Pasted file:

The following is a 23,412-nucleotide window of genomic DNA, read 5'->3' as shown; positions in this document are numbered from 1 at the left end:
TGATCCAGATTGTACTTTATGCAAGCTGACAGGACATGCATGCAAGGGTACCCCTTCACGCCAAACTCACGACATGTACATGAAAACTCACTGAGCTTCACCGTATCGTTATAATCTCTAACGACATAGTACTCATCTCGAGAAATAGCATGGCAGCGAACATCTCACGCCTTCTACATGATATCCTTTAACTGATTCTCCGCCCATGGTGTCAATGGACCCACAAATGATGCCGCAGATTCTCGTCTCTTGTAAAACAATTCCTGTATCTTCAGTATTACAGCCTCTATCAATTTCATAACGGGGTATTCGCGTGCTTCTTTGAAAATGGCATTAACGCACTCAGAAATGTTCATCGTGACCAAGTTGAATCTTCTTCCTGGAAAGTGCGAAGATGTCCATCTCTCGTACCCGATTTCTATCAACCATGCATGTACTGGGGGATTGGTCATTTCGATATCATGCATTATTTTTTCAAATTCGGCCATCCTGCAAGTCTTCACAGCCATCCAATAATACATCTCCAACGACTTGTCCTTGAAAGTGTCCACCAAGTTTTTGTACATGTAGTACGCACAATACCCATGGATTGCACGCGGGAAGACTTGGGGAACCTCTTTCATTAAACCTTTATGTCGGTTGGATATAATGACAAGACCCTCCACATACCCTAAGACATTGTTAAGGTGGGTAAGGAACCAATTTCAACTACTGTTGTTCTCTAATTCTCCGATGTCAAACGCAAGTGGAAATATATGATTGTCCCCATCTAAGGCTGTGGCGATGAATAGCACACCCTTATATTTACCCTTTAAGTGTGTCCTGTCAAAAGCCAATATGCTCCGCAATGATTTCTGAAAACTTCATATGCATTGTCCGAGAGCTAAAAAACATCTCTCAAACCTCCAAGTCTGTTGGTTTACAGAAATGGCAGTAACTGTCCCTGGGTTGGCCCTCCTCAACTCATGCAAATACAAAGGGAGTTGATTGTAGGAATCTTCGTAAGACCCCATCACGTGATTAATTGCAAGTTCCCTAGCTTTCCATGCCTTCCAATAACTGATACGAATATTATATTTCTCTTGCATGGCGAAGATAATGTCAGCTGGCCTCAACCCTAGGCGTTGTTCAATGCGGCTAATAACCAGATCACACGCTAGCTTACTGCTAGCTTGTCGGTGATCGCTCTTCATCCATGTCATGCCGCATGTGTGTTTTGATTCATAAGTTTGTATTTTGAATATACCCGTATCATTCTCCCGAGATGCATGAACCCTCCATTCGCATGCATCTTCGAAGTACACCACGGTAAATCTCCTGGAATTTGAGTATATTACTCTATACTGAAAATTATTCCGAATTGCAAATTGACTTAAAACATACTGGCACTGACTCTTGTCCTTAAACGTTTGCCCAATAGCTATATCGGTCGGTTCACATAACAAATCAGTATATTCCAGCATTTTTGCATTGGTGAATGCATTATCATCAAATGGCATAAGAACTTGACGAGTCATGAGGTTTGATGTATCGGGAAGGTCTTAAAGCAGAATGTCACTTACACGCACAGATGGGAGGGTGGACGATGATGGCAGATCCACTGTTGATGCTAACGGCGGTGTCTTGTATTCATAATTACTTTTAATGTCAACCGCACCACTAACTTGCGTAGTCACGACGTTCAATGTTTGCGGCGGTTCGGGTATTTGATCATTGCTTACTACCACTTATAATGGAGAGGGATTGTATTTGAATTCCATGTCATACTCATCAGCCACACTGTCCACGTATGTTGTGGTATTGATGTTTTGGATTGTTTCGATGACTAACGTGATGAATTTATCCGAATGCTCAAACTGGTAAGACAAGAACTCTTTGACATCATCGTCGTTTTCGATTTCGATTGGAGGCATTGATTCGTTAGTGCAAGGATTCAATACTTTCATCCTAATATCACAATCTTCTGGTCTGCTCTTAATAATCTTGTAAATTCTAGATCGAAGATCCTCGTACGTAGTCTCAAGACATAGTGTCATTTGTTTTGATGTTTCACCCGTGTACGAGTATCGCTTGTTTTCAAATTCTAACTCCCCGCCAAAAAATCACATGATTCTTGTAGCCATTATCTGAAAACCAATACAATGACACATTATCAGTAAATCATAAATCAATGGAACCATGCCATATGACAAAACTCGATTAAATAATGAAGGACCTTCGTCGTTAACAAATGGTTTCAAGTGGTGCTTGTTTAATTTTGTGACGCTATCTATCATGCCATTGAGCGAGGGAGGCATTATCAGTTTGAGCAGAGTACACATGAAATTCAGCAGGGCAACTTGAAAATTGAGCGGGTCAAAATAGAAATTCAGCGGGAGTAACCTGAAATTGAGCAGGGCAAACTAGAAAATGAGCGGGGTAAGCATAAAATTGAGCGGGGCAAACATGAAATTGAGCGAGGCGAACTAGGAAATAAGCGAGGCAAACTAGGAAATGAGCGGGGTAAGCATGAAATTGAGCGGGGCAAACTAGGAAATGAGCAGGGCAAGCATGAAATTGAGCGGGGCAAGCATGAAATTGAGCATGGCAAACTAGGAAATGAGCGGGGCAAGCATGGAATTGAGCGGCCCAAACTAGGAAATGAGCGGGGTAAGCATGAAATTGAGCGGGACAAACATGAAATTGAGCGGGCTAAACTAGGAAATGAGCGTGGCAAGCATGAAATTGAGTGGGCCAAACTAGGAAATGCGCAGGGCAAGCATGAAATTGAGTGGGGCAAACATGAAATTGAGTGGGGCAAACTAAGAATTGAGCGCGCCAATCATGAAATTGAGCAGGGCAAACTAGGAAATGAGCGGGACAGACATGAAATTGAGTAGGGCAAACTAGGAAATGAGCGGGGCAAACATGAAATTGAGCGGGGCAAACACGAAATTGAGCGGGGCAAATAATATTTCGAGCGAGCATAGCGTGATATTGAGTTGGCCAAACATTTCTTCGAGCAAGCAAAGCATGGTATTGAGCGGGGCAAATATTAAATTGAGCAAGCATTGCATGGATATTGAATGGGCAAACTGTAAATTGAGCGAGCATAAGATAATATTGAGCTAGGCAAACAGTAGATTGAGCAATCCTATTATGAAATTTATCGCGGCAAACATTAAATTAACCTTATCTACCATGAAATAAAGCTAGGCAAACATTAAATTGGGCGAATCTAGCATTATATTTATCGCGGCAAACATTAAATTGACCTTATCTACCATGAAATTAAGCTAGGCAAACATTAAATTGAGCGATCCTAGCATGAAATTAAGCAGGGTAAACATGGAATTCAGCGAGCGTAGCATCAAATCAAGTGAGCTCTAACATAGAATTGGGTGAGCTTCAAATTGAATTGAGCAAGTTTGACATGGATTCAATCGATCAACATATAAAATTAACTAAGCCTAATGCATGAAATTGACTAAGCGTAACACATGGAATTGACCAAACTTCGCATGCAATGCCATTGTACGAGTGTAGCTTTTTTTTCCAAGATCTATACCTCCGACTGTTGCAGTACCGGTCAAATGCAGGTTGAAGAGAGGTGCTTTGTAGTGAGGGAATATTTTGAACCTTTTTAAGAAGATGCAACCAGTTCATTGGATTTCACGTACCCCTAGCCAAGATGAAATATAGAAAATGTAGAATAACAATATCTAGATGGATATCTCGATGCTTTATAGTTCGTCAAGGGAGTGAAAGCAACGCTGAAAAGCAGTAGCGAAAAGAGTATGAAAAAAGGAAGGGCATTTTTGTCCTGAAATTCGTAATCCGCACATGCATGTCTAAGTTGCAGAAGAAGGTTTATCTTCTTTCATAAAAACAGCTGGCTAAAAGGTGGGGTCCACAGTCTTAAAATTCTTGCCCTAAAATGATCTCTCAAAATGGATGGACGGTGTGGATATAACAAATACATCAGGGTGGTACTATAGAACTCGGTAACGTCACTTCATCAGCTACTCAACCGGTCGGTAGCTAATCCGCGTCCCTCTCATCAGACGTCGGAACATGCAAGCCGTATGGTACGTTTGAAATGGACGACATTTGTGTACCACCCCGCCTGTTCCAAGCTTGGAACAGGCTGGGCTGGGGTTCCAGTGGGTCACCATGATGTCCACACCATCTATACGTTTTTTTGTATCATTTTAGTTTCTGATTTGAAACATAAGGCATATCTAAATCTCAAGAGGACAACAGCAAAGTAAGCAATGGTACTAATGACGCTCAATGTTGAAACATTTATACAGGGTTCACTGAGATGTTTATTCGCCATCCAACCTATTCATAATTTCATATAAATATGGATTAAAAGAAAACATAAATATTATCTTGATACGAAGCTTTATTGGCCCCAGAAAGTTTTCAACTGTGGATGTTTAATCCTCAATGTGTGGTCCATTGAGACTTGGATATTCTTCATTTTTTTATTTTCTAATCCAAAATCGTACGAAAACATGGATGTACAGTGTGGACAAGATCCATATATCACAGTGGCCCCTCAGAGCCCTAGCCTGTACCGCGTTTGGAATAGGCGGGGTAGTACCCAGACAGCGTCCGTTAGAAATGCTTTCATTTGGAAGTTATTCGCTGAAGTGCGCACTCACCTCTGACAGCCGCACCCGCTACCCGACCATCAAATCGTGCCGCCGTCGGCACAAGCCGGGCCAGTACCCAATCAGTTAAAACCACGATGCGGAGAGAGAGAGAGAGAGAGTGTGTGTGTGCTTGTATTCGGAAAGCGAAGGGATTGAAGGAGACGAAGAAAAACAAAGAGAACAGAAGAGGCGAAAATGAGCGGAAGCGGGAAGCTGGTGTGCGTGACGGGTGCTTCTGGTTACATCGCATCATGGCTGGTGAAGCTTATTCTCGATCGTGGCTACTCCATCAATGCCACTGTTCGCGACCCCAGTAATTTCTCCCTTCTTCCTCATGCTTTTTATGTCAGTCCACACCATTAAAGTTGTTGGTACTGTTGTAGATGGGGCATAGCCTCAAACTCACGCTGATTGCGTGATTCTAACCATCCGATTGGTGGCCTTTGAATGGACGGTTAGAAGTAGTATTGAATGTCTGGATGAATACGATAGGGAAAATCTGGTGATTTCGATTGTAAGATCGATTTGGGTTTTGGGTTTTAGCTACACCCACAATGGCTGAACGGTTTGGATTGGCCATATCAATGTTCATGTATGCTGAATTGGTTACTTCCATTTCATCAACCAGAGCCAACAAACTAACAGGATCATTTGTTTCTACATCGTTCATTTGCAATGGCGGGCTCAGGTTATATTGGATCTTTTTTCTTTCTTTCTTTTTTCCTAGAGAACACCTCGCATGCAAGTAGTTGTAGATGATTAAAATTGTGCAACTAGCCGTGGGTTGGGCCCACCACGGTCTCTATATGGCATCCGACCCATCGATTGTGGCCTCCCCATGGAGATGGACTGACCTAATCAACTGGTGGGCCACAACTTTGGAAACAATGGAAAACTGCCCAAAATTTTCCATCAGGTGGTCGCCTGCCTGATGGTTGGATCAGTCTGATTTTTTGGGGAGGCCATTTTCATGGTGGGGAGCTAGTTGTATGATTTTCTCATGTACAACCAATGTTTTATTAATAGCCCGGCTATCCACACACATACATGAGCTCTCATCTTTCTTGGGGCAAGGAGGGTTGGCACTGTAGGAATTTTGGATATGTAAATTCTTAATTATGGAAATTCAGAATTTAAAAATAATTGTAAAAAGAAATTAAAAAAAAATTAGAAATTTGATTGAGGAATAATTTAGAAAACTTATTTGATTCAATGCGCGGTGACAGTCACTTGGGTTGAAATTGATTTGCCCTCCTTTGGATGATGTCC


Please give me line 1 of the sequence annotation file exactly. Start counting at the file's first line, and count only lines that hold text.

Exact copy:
The following is a 23,412-nucleotide window of genomic DNA, read 5'->3' as shown; positions in this document are numbered from 1 at the left end: